Peru is currently in the control phase of malaria management, as designated by the WHO. ITNs and treatment, including ACT, are free for all citizens, and mass diagnostic screening is conducted. Standard operating procedures and policies are in place for malaria surveillance and outbreak investigation and carried out by the Malaria Control Programme, similar to the SNEM in Ecuador [26, 27]. As in Ecuador, surveillance includes both passive and active case detection. Despite these efforts, at the national level Peru had difficulty reducing the malaria burden to the same extent as Ecuador and other nearby countries [28]. In response, the Peruvian government has dramatically scaled up malaria control expenditures since 2011, from $3.6 million in 2005 to $120 million in 2012 [29, 30].

In summary, the following interventions were key strategies in eliminating malaria transmission in the region, according to local experts and the WHO World Malaria Report 2013:
  • A comprehensive microscopy network with public and private clinics in high-risk geographic areas.

  • Improved quality of microscopy diagnostics.

  • Enhanced availability and management policies for anti-malarial treatment.

  • Comprehensive and standardized treatment, monitoring, and follow-up of 100% of lab confirmed cases.

  • Proactive detection of febrile individuals at the community level through a network of volunteer community health workers.

  • Strategic targeting of interventions to patients at increased risk, including pregnant women and children under 5 years old.

  • Heightened IRS activities.

  • Provision of ITNs to all at-risk populations.

  • Mandatory case reporting from the private sector.

  • Augmented epidemiologic surveillance system dedicated to malaria (SIVE-Alerta).

Discussion

Through a binational collaboration over the last 20 years, public health practitioners have eliminated malaria at the Ecuador–Peru border. The success of the programme depended on the local practitioner’s ability to network, to think creatively, to be adaptable, and to work towards a collective goal of improving the health of the people. The resulting trust and openness allowed the public health sector to mobilize rapidly and effectively. The team energized itself when faced with seemingly impossible obstacles, such as the 1995 Cenepa military conflict, and a severe lack of resources. Comprehensive case management, strong and stable leadership, the ability to partner with private and public entities at the local level, thoughtful allocation of resources, and meaningful community engagement were keys to the success of the programmes. This case study reinforces the importance of local, inter-institutional collaborations and horizontal networks to generate effective, sustainable change, especially in conditions of limited or unstable resources and personnel.

One of the keys to the success of this collaboration was recognition and support from the national level MoH and regional networks, which provided external guidance, resources, and legitimacy. Through such multi-level partnerships, both countries benefited from the timely sharing of resources and epidemiological information, and operational research to support novel interventions. Other studies in southern Africa and the Asian Pacific have shown that cooperation among neighbouring nations strengthens individual malaria control initiatives [31, 32]. This type of integrated framework is recommended by PAHO and others [33].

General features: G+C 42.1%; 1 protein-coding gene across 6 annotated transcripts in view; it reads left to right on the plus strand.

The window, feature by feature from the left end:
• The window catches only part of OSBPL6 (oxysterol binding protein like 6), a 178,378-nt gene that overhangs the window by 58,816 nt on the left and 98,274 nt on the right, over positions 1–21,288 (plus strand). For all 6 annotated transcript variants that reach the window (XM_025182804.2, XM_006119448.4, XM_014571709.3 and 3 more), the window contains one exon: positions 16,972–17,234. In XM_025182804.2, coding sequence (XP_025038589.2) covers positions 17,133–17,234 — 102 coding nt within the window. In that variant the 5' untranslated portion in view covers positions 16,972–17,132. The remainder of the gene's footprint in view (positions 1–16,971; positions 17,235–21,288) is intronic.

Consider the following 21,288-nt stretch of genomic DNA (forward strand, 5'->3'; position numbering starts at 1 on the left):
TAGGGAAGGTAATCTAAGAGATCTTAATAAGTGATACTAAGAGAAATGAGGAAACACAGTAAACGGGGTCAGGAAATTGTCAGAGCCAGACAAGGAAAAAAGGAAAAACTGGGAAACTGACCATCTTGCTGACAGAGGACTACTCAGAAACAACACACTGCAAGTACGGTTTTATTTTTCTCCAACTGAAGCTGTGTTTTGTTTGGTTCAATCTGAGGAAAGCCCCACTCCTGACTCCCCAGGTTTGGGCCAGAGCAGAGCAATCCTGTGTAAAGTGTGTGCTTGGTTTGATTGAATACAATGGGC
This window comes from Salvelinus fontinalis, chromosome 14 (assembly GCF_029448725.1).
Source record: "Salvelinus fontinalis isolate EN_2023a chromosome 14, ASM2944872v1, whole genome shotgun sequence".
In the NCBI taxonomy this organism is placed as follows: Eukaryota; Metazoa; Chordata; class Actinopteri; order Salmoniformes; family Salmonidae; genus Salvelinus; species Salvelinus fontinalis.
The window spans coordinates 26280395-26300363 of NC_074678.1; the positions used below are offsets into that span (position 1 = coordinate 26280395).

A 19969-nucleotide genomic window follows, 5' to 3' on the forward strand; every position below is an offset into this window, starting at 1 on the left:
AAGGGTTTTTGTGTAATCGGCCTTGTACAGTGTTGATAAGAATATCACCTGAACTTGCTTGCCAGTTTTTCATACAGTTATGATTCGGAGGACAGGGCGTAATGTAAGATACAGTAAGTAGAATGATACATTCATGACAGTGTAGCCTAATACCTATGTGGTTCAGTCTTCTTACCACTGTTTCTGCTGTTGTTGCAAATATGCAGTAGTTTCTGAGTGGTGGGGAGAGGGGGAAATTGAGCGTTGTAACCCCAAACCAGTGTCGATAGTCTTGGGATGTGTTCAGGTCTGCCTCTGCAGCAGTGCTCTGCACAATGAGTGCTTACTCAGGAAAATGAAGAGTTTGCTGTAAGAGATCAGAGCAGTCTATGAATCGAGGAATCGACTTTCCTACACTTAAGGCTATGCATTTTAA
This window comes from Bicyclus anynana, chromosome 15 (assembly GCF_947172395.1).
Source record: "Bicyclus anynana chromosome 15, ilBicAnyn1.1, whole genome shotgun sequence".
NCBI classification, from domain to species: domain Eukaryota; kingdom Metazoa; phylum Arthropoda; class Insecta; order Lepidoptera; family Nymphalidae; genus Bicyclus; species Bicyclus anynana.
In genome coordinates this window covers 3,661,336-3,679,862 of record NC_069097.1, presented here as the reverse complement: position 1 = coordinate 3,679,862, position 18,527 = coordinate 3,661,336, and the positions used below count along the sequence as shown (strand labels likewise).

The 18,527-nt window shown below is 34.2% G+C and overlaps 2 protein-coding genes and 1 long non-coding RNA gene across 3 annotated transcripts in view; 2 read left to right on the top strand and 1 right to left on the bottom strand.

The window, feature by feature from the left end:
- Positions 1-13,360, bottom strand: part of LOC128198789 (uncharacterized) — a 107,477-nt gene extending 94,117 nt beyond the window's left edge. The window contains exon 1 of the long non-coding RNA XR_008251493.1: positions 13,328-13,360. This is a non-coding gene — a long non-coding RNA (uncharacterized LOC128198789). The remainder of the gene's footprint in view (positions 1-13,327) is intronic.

The lessons learned from this collaboration are relevant given the resurgence of mosquito-borne illness in the region. In 2015, other regions of Ecuador reported a resurgence in malaria cases (558 cases were reported in the country in 2015, up from 248 cases in all of 2014 [34]). The region also faces a public health crisis caused by Aedes aegypti transmitted febrile illnesses, including dengue fever, chikungunya and zika fever. Over the last two decades, dengue fever (DENV serotypes 1–4) has replaced malaria as the principal cause of vector-borne febrile illness in previously malarial coastal regions in Ecuador [35]. Over a 5-year period (2010–2014), 72,060 cases of dengue were reported in Ecuador (annual average of 14,412 cases). The first cases of autochthonous chikungunya cases were reported in Ecuador at the end of 2014, resulting in a major epidemic in 2015, with over 33,000 cases reported. The first cases of zika were confirmed in Ecuador on January 7, 2016, and currently (06 Oct 2016) 2695 suspected cases of zika have been reported [36]. Both chikungunya and zika have been reported in the border region. Effective control strategies are desperately needed to reduce the burden of disease.

Disease transmission in border regions is notoriously difficult to manage, due to the legal and illegal movement of people and goods, border conflicts, cultural differences, and differences in national public health regulations. This case study highlights the critical importance of supporting local public health leaders who understand the context and the nuances of their local population, and who are invested in long-term collaborations. In many malaria-eliminating countries, the most difficult to reach populations are migrant populations, often men who are geographically clustered in border regions. In these countries, studies have documented a demographic shift from high malaria incidence in women and children to high incidence in working men [31]. In Suriname, for example, transmission risk has shifted from the stabile village populations to the mobile gold mining communities, especially those located on the border with French Guiana. Control strategies in Suriname have led to a substantial decline of malaria transmission in the border region; however, it is recognized that a binational initiative between the countries is needed [37]. Bhutan has seen much success in reducing malaria burden, but one of its greatest challenges lies in the porous border it shares with India, where groups of migrant workers regularly enter the country and reintroduce disease. The country’s elimination strategy is now focused on the establishment of malaria screening centers on the border with existing security checkpoints, and targeting treated bed net distribution to migrant workers as well as at-risk Bhutanese working in the border region [38]. Indeed in 2014 the majority of malaria cases in Ecuador were among men between the ages of 20 and 49 [39].